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Sunday, 12 July 2020 06:58

Russian firm's report forces US to drop secrecy over hacker's indictment Featured

Russian firm's report forces US to drop secrecy over hacker's indictment Image by Arek Socha from Pixabay

Singapore-based Russian security firm Group-IB has placed itself squarely in the crosshairs of the US Government by revealing exhaustive details about an alleged criminal and thus forcing American law enforcement to drop its objection to making details of a sealed indictment against the man public.

The fact that the secrecy over the indictment was being abandoned was stated in a court document on 7 July.

"The United States of America, by and through undersigned counsel, respectfully requests that the court issue an order directing the Clerk of the Court to unseal the docket and pleadings in the above-captioned matter," it said.

Group-IB named the man, known by his handle FXMSP, as Andrey Turchin of Kazakhstan, an individual against whom the US had issued an sealed indictment on 12 December 2018, charging him with various counts of "Computer Fraud and Abuse, Wire Fraud, Conspiracy to commit those offences, and Access Device Fraud, relating to his involvement in a sophisticated computer hacking scheme targeting victims in the United States and elsewhere", according to a court document.

Details about Turchin were contained in a Group-IB report titled FXMSP: The Invisible God of Networks, which was published on the company's website in June. But despite offering the report for download after registration, by apparently sending download details to the email address of the registrant, the company has not sent any communication to iTWire even though I registered for the download on Saturday.

The court document said: "In June 2020, a foreign-based private cyber security firm published a comprehensive report: 'FXMSP: The Invisible God of Networks'. In addition to tracking FXMSP’s evolution and his group’s exploits and list of victims, this report publicly identified FXMSP as Andrey Turchin, of Kazakhstan, and provided a detailed explanation of the researchers’ attribution determination.

"Since its publication, various news outlets in the United States and abroad, citing the report, have published articles about FXMSP and his identification as Turchin."

It added: "Turchin remains a fugitive, and the United States continues to work with foreign authorities and to pursue his apprehension to face charges in the United States. Given the unique circumstances of this matter, which include, among other things, Turchin’s knowledge of the criminal charges in the United States and his public identification as the prolific hacker FXMSP, the government concludes that competing interests to the contrary outweigh its interest in maintaining this matter under seal."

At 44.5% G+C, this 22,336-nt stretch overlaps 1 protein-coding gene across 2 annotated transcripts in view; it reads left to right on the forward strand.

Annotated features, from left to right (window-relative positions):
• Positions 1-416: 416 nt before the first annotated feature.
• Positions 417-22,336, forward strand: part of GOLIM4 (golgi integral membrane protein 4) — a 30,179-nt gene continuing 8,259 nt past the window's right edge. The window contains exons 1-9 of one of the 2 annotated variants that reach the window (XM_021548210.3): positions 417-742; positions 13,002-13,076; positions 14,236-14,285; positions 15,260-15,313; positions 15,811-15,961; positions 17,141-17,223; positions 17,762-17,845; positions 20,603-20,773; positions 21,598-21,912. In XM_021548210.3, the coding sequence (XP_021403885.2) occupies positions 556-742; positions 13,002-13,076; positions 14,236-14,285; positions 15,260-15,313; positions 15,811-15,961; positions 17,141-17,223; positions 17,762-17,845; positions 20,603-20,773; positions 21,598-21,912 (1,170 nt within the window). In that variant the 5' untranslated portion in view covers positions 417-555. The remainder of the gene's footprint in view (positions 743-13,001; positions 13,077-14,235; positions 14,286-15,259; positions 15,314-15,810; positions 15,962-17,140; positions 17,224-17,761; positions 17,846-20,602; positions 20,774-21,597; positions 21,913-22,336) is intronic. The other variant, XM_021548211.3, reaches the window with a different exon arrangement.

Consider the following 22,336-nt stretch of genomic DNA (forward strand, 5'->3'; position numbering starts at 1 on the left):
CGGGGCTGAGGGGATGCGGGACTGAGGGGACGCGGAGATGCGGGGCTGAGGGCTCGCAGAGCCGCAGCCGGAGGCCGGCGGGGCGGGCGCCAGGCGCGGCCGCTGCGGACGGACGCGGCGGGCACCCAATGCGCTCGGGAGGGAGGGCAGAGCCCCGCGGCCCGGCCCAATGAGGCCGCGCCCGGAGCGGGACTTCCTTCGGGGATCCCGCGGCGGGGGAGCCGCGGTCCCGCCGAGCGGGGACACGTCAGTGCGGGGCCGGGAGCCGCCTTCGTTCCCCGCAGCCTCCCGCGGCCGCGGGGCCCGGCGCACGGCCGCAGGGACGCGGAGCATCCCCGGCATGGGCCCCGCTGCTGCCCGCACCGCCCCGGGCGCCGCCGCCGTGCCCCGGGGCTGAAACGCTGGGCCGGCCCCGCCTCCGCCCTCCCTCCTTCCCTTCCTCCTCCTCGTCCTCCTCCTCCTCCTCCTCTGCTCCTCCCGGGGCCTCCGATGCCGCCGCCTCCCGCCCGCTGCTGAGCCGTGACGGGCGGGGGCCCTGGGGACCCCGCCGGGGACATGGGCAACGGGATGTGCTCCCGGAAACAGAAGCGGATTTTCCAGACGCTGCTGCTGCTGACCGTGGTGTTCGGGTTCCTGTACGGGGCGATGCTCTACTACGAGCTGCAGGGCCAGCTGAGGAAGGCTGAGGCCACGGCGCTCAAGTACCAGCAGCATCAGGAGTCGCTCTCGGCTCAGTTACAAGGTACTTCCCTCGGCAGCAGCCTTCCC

Cyber crime intelligence provider Intel471, which co-operates with the FBI, commented: "The FXMSP case serves as a lesson learned for vendors. A detailed report published by a security vendor has seemingly forced LE (law enforcement) to unseal a criminal indictment, publicise a case and likely introduced new challenges for their investigation."

Another Russian firm, Kaspersky, fell foul of the US Government due to its frequent reports identifying attacks by the NSA and other Western spy units and, in at least one case, forcing an American agency to withdraw a tool from public use after it was named in a Kaspersky report.

In 2014, Kaspersky's researchers exposed an attack by Britain's GCHQ on a Belgian telecommunications provider. The following year, Kaspersky revealed the doings of an entity it called the Equation Group; this group has been, for years, known to be an arm of the NSA.

Kaspersky also detailed how the Stuxnet operation was carried out to cripple Iran's nuclear program. Stuxnet was discovered by Sergey Ulasen in 2010; he joined Kaspersky Lab a year later. The virus was infiltrated into Iran's nuclear labs through an USB drive as the lab was not connected to any external network.

In 2014, Israeli Government hackers breached the Kaspersky network; after the company found out in 2015, it wrote a detailed analysis of the incident.

While Kaspersky did what was legitimate as these attacks were being carried out by publicly available malware that could also affect ordinary people using Windows computers, the Americans were unhappy about it and launched a campaign that finally ended Kasperksy's contracts with the public sector.

As iTWire reported, FXMSP has been operating since 2017 in a number of well-known Russian- and English-speaking underground communities, and had been known to breach networks using externally available remote desktop protocol servers and exposed active directory servers.

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Sam Varghese

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Sam Varghese has been writing for iTWire since 2006, a year after the site came into existence. For nearly a decade thereafter, he wrote mostly about free and open source software, based on his own use of this genre of software. Since May 2016, he has been writing across many areas of technology. He has been a journalist for nearly 40 years in India (Indian Express and Deccan Herald), the UAE (Khaleej Times) and Australia (Daily Commercial News (now defunct) and The Age). His personal blog is titled Irregular Expression.





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